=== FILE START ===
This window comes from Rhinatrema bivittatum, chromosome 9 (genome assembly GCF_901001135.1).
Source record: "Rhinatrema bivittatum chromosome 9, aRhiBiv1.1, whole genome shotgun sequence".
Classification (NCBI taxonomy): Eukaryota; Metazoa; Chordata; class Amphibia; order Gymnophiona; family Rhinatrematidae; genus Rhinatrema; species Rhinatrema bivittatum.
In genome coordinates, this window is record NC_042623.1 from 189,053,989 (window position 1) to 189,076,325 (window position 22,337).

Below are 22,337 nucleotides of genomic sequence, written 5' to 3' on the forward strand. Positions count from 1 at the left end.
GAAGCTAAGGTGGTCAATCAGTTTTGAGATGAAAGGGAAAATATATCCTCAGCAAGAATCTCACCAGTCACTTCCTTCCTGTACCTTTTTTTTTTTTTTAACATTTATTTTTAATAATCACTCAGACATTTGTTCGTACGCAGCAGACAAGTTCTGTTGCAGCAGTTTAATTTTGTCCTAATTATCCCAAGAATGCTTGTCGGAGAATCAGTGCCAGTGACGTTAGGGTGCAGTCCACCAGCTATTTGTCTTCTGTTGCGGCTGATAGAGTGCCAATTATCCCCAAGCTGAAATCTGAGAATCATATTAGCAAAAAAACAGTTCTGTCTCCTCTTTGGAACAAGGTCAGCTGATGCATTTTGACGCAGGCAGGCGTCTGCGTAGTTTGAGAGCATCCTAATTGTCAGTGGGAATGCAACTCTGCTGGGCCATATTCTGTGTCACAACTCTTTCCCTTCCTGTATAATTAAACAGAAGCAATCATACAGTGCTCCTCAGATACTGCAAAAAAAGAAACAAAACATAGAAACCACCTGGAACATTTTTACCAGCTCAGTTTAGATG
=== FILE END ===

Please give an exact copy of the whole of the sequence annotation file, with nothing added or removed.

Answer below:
This window comes from Rhinatrema bivittatum, chromosome 9 (genome assembly GCF_901001135.1).
Source record: "Rhinatrema bivittatum chromosome 9, aRhiBiv1.1, whole genome shotgun sequence".
Classification (NCBI taxonomy): Eukaryota; Metazoa; Chordata; class Amphibia; order Gymnophiona; family Rhinatrematidae; genus Rhinatrema; species Rhinatrema bivittatum.
In genome coordinates, this window is record NC_042623.1 from 189,053,989 (window position 1) to 189,076,325 (window position 22,337).

Below are 22,337 nucleotides of genomic sequence, written 5' to 3' on the forward strand. Positions count from 1 at the left end.
GAAGCTAAGGTGGTCAATCAGTTTTGAGATGAAAGGGAAAATATATCCTCAGCAAGAATCTCACCAGTCACTTCCTTCCTGTACCTTTTTTTTTTTTTTAACATTTATTTTTAATAATCACTCAGACATTTGTTCGTACGCAGCAGACAAGTTCTGTTGCAGCAGTTTAATTTTGTCCTAATTATCCCAAGAATGCTTGTCGGAGAATCAGTGCCAGTGACGTTAGGGTGCAGTCCACCAGCTATTTGTCTTCTGTTGCGGCTGATAGAGTGCCAATTATCCCCAAGCTGAAATCTGAGAATCATATTAGCAAAAAAACAGTTCTGTCTCCTCTTTGGAACAAGGTCAGCTGATGCATTTTGACGCAGGCAGGCGTCTGCGTAGTTTGAGAGCATCCTAATTGTCAGTGGGAATGCAACTCTGCTGGGCCATATTCTGTGTCACAACTCTTTCCCTTCCTGTATAATTAAACAGAAGCAATCATACAGTGCTCCTCAGATACTGCAAAAAAAGAAACAAAACATAGAAACCACCTGGAACATTTTTACCAGCTCAGTTTAGATG